And nobody owns it.
Nobody owns it. It’s public access. It’s ours. It’s the community’s.
Get rid of all the mistakes
And then talk about a way of beginning to do the same thing along the water. Get rid of the Skyway. Tear it down. The traffic engineers will say—and we’ve had this conversation—“Oh my God! We’ll create a nightmare!” So what? It’s already a nightmare. Try going up there on a really windy day. They close it down. In the wintertime they close it down.
I said to the traffic engineer, “What happens when they close it down?”
“Well that’s a different story.”
How’s it different? In fact, people don’t want to go on the Skyway because they’re afraid for their lives.
Wouldn’t it be better to provide infrastructure into places like the inner and outer harbor, which then allows us to begin to plan the redevelopment of those areas? As long as you got the Skyway, you never will. Furhman Boulevard is never going to reach its greatest potential.
If you’re talking about the importance of the focus provided by that fountain, when you have that boulevard going down along the water, going out into South Buffalo, into those areas that are now being looked at, like the Union Ship Canal, even reconnecting with Lackawanna, you then are restoring what made this area great in the first place. Its waterfront.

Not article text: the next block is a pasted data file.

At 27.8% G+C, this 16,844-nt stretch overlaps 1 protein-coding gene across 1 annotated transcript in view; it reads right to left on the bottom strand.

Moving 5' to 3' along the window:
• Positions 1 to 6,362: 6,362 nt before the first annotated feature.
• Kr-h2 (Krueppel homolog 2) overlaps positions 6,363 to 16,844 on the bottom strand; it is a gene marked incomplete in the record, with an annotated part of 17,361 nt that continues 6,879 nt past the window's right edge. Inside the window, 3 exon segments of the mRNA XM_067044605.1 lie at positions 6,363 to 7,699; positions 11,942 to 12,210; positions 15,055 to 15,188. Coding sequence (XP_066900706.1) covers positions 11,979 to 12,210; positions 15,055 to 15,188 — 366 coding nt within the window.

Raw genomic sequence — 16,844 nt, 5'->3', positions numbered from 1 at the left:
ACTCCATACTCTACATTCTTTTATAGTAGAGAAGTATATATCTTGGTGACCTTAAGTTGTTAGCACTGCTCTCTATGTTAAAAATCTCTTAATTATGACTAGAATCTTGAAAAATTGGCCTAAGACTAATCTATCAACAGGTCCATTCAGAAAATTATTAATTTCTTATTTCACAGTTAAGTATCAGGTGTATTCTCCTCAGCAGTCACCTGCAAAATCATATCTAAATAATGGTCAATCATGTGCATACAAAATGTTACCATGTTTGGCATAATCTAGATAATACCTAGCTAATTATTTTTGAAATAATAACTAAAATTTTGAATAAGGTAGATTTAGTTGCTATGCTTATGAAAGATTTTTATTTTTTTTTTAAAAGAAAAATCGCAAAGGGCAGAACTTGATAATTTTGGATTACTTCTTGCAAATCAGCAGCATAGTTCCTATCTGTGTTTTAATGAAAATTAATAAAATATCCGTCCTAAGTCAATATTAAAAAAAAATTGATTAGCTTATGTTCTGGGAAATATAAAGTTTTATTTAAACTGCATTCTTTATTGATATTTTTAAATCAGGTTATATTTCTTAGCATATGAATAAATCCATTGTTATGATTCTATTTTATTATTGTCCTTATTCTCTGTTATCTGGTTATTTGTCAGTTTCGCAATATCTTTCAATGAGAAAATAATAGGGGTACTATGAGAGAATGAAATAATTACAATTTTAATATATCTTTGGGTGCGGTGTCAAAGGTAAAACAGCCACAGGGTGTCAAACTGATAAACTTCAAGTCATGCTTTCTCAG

I also said to them, “If you begin to push this you then settle other issues.” Right now you got people saying, “We need downtown housing, downtown housing.” Well, we’ve got downtown housing: the Lower West Side, Allentown, along Michigan Avenue. The reason that those areas are not readily seen as downtown housing is because there has not been a restoration of those radials. There are one-way streets that are cut off.
Here’s an example of why I think this plan is so great. Some years ago, Clinton, from Michigan Avenue over to what is now Pine Street, used to be one big vacant lot because all of that stuff was torn down. It was blocked off and cut off because of Sheehan Hospital and some other things that were part of urban renewal. As part of our new housing construction, I said “Let’s reopen Clinton street.” My point was, if you’re going to make these communities viable again, you got to put the streets back. When Joseph Ellicott and others designed the place, their design was a good one. It made sense and it provided the basis for Buffalo to grow, so let’s get rid of some of the recent mistakes. When we reopened Clinton Street, we had immediate buyers for those houses. It reconnected that East Side community with downtown.
Same thing here. I think that there’s a real need to get rid of the mistakes of all these throughways and expressways that have cut us off and alienated us. Reopen Genessee Street, reopen downtown, somehow atone for the mistake of putting a trolley car system on Main Street, reconnect with the southern boulevard that connected South Buffalo with the rest of us.
I think that would provide the basis for unified growth and better understanding and communications and relations among communities in the city. It’s important for us to do that.